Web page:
“I don’t think that we’ve been catholic with one sound or another,” he says. “The beauty of this project is that we’re all pretty dynamic players and interested in different types of music.”
Here, Meloy discusses the band’s new approach, his collaboration with Lin-Manuel Miranda, and why he’s the group’s reigning board game king.
How has the first year of the Trump era been for you?
Pretty surreal. A lot of feelings of tearing my hair out, but feeling more energized to be more active. Local, regional, and nationwide races — paying more attention to that. Hopefully this anger can be channeled into some sort of action.
I’ll Be Your Girl is a departure from the Decemberists sound of the past in many ways. Did you feel like the band was stagnating?
I don’t know if we were stagnating. I was aware, or curious, to what it would be to shake the tree a little bit. I was noticing habits that I was falling into — not necessarily bad habits, but habits nonetheless. Maybe things were feeling too comfortable. I thought as a grand experiment, it would be interesting to try something completely different.
What were those habits?
Arrangement habits. We were just recognizing patterns. And they had been successful for us. That’s the thing with creative habits. You endear yourself to them, because they’re satisfying and successful. I don’t know if that’s the best way to progress as an artist. You need to be a little uncomfortable, a little uncertain. That’s definitely how I feel what this record is.
Yeah. I’m really vacillating and did during the process: How is this going to be perceived? Are we making something true? Is it something the fans are going to love? Is it something I’m going to love? Right now, I’m falling pretty square on the side of I really love it. But with any kind of risk-taking venture, there’s a certain amount of uncertainty. And that’s good. We’ve done this before with varying degrees of success. You have to take these risks to keep moving forward.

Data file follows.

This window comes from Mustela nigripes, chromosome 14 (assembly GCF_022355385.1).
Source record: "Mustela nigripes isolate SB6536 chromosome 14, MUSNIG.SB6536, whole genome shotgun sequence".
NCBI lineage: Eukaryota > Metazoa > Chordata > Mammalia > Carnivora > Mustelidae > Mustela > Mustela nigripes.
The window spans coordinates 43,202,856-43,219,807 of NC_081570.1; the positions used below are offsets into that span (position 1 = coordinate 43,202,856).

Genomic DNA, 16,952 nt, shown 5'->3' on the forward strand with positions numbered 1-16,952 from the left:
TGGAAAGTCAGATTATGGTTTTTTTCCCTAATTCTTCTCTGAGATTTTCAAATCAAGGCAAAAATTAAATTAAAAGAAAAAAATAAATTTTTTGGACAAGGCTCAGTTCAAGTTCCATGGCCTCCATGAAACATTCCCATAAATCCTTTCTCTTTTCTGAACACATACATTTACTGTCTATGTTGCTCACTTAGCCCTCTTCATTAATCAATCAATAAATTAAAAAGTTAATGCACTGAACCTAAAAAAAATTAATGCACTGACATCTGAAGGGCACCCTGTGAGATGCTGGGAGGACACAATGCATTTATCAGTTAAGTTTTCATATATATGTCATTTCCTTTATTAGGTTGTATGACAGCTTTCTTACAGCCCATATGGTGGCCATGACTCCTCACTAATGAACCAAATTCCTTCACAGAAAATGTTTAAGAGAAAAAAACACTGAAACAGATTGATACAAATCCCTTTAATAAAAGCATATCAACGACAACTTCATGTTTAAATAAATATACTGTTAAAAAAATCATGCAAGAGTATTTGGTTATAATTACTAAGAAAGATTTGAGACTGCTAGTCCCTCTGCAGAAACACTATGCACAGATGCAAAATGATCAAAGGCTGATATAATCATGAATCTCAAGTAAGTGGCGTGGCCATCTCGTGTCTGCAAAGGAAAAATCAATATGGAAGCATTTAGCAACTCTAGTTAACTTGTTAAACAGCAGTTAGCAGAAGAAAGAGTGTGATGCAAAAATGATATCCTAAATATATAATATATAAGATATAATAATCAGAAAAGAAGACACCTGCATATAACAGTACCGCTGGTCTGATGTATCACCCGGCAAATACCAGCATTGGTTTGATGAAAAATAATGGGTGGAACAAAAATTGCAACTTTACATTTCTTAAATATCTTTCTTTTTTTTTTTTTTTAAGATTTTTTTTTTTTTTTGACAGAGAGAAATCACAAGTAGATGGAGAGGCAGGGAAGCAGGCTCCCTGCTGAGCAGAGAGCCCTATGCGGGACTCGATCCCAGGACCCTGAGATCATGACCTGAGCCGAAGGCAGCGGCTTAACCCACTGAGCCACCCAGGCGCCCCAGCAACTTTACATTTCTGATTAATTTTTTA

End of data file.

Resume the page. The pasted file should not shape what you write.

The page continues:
It feels like there’s a lot of darkness on this album. Perhaps the most ever for the Decemberists.
Certainly darker than the last couple. The darkness is always there. [Maybe] this one is elevated because there’s more irony to the darkness? The absurdity of some of the songs and embracing the absurdity of darkness and cynicism is perhaps more elevated. It’s what’s happening right now, with the world.
But at the same time it’s surrounded by some joyful sounding arrangements.
The upbeat stuff is a bit more upbeat when the darkness goes further dark. It’s something we’ve played with from the beginning, marrying darker, dour lyrics with upbeat melodies. Maybe I’m pushing those things to their farthest extremes.
In the last few years, along with working on a new record, you all Kickstarted and released a board game called Illimat with Keith Baker. Is this the nerdiest thing the band has done to date?
Potentially! We’ve done a lot of nerdy things. But it is pretty nerdy. We embrace that side of ourselves.
You raised close to $500,000. That’s impressive.
It was an expensive board game to make, it turns out. It was my first foray into producing board games and it is a very complicated process. But yeah, we’re super excited. It just shows that a lot of people are into board games these days.
Who’s the best in the band at Illimat?
Well, I’m the reigning world champion. Two years ago, at the end of the Kickstarter campaign, we did a “rumble,” which is a tournament. And I won. Until there’s another rumble, I remain the undisputed world champion.
You also recently released the first song from Lin-Manuel Miranda’s “Hamildrop” project. That must be a pretty good call to get.
Yeah, it was rad. He had shouted us out one way or another. And we convinced him to write the liner notes for The Crane Wife reissue box set. Shortly after that, he came to me with these lyrics that didn’t have any music written for them. So I had the joy of taking the lyrics and writing a Decemberists-themed song for it.